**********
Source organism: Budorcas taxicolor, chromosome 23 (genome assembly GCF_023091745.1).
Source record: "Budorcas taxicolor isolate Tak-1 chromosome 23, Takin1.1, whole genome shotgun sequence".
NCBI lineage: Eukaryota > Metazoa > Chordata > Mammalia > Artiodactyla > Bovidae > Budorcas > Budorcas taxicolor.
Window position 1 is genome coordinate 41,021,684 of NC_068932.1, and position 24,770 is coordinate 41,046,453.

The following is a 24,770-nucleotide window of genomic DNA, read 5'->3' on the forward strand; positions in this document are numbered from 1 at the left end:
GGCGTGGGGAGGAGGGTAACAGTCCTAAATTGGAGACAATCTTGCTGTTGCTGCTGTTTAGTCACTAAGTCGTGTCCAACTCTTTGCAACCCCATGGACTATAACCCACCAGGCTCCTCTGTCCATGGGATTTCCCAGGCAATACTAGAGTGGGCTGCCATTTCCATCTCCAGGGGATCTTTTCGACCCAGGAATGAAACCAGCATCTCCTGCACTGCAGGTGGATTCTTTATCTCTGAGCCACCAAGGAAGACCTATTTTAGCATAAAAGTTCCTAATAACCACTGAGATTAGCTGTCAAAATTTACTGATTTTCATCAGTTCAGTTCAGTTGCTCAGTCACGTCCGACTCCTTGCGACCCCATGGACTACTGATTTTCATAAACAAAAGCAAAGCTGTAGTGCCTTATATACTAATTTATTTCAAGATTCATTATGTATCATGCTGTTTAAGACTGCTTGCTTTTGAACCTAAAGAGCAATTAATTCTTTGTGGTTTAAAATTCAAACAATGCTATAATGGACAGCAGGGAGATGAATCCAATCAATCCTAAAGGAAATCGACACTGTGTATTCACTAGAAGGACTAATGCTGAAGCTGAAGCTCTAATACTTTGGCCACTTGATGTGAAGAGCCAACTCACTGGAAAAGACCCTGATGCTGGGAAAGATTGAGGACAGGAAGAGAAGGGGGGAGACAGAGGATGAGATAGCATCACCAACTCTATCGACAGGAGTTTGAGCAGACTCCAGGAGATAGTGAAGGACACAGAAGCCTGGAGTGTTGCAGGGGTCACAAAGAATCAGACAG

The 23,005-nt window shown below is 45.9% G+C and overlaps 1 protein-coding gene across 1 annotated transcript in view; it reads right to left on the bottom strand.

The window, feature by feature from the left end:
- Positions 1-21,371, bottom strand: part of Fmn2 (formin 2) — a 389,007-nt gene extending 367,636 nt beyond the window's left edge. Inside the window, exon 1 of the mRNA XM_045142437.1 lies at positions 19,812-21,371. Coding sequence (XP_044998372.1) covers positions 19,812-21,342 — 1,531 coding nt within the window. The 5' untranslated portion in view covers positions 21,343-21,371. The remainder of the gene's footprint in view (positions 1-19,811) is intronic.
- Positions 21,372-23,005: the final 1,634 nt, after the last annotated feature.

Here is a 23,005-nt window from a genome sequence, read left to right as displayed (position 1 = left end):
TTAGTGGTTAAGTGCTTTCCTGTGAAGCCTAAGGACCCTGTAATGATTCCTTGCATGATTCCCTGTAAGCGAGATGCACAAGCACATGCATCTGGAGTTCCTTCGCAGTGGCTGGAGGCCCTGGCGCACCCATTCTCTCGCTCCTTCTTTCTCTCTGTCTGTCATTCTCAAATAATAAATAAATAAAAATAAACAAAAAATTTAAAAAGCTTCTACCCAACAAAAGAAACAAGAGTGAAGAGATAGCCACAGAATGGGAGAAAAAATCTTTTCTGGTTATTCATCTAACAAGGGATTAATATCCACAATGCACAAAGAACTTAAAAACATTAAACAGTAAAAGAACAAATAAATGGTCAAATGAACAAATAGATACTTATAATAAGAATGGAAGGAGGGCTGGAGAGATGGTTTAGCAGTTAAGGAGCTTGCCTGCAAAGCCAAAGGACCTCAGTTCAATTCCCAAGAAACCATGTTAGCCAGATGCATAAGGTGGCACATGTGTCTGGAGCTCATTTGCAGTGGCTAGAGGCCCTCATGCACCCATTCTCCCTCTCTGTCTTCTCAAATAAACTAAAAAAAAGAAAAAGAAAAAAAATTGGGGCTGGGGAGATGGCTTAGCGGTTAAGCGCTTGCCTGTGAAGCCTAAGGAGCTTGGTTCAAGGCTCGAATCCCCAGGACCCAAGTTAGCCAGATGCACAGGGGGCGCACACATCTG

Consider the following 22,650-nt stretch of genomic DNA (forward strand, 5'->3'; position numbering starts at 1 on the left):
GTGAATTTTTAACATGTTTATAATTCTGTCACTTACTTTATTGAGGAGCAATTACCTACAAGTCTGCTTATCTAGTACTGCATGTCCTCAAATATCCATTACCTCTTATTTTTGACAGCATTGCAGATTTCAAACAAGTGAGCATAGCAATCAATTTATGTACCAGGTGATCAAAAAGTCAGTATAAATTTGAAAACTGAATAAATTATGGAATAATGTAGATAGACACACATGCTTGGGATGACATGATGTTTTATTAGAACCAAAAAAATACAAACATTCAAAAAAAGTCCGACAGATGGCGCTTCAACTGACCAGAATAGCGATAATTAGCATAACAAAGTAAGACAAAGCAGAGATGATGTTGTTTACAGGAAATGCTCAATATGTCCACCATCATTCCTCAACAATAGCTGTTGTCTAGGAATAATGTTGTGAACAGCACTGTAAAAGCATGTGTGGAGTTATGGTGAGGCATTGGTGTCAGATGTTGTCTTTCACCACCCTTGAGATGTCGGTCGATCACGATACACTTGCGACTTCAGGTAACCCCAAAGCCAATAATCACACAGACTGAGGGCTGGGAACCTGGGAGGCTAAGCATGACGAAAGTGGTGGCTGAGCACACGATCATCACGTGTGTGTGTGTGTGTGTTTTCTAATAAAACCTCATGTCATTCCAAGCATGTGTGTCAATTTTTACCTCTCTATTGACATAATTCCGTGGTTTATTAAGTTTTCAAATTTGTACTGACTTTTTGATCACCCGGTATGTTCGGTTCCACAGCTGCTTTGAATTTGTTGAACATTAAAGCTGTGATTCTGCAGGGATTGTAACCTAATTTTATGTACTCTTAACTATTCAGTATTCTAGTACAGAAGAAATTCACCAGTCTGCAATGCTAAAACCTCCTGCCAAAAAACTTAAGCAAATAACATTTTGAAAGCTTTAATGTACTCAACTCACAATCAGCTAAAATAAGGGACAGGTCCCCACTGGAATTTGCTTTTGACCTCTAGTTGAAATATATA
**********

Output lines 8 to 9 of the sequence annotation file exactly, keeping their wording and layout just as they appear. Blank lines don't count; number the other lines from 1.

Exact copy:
The window, feature by feature from the left end:
- Positions 1-21,371, bottom strand: part of Fmn2 (formin 2) — a 389,007-nt gene extending 367,636 nt beyond the window's left edge. Inside the window, exon 1 of the mRNA XM_045142437.1 lies at positions 19,812-21,371. Coding sequence (XP_044998372.1) covers positions 19,812-21,342 — 1,531 coding nt within the window. The 5' untranslated portion in view covers positions 21,343-21,371. The remainder of the gene's footprint in view (positions 1-19,811) is intronic.